“They made decisions based on private discussions with God knows who,” said Congressman Jerrold Nadler. “They had skipped the process. That’s when we realized it had gone way off the rails.”
Assembly Member Richard Gottfried and State Senator Brad Hoylman, along with Community Board 4, convinced Port Authority staff to give a presentation and take questions at a community meeting hosted at Metro Baptist Church on April 18. Hundreds of nervous West Siders showed up, with eminent domain topping their list of concerns. The Port Authority’s conceptual plans could displace not only the church, according to a community board presentation at the meeting, but also a Head Start program, a food pantry, 30 businesses, and up to 283 apartments.
Transportation advocates were afraid that a botched process could kill a needed transit upgrade. Days after the April town hall, Tri-State Transportation Campaign began hosting meetings to bring elected officials and local groups around the same table as planning advocates, including RPA and the Municipal Art Society. The group developed some broad principles about what a planning process for a new bus terminal should look like, but it didn’t address local eminent domain concerns and most participants never officially adopted them.
“Understandably, Tri-State is trying to come up with some solutions,” Brewer said. “The elected officials want the process to start over.”
That’s when the quarrel spilled out into public view. The elected officials, backed by the de Blasio administration, came out against the Port Authority in the days before its July board meeting, demanding the Port drop its design competition and start a public process to evaluate alternatives.
The Port Authority was playing defense. “I’m not Robert Moses. I don’t think anybody on this board wants to be Robert Moses,” Degnan said at the meeting. The next month, the Port Authority invited elected officials to meet with teams in the design competition. The pols refused to attend, again slamming what they described as a “prejudicial process.”
The logjam finally broke at a meeting last Friday. The subsequent joint statement says the Port Authority will conclude the design competition, but its results, to be released at tomorrow’s board meeting, seem to carry less weight than elected officials had feared. Going forward, the Port will include “extensive public and stakeholder input, including regular meetings with city and state officials” as it develops a plan for the bus terminal. In a statement, Nadler said he was “thrilled” with the détente.
“It’s a meeting that we should’ve had a long time ago,” said Councilmember Corey Johnson. “I think everyone felt positive coming out of the meeting.”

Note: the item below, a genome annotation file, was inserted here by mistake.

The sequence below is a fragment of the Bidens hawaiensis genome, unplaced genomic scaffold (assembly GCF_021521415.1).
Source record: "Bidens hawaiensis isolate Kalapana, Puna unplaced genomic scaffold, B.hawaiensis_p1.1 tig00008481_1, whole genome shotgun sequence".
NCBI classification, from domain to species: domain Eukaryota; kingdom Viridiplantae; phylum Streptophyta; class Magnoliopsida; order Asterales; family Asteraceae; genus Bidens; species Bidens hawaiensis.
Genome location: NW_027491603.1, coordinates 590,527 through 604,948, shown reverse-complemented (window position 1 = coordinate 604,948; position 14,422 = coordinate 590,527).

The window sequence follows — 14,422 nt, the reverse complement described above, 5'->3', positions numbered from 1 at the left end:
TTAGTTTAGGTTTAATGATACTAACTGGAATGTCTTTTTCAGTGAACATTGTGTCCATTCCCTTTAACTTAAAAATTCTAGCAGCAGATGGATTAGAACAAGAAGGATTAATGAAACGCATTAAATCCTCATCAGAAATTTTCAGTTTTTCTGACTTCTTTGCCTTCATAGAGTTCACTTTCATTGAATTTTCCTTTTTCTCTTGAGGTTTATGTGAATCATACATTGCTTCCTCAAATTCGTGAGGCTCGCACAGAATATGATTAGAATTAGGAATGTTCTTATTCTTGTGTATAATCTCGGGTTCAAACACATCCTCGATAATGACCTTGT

Despite the happy talk, there are lots of unanswered questions.
The Port Authority only committed to “public meetings in the future,” without much detail about what the public consultation will look like, other than saying that it “will comply with expected federal, state, and local environmental review and regulatory processes.”
Johnson called on the Port Authority to release the analysis it used to whittle its options down to the five concepts floated in March of last year. A description of this process was included in materials for the design competition, but experts trying to look under the hood have been left wanting for technical details.
Then there’s the Trans-Hudson Commuting Capacity Study, also set to be released tomorrow. “There’s a lot of people putting a lot of stock in that study, but there’s a question if it’s the comprehensive work you want it to be,” Barone said. “The proof is going to be in the pudding.”
Unidentified sources tell Politico the study will revive discussion of a 7 train extension to Secaucus, with a satellite bus terminal in New Jersey. Even without layering a new subway extension on top of planning for the bus terminal, there are already tens of billions of dollars worth of infrastructure upgrades planned, but not much big-picture thinking about how to handle travel across the Hudson River.
“As the borough president, I sit in Penn Station meetings, I sit in Moynihan Station meetings, I sit in Gateway tunnel meetings, I sit in bus station meetings. But I don’t see the coordination,” Brewer said. “Each has been presented in isolation.”
Finally, there’s the question of eminent domain and redevelopment on the West Side. “We’re still in that potential target zone,” Metro Baptist Church’s Henkel said. If the bus terminal is moved to a new location, the existing site on Eighth Avenue is ripe for high-rise development, which could both help finance the new terminal and raise hackles about the role of real estate interests in determining the final plan.
“There’s no chance that everybody is going to come out and be one-hundred percent happy with the outcome,” Henkel said. “But if we can have a process that we feel is open and accessible for people to engage in, that certainly makes it easier to swallow the final result.”
This article from the Village Voice Archive was posted on September 21, 2016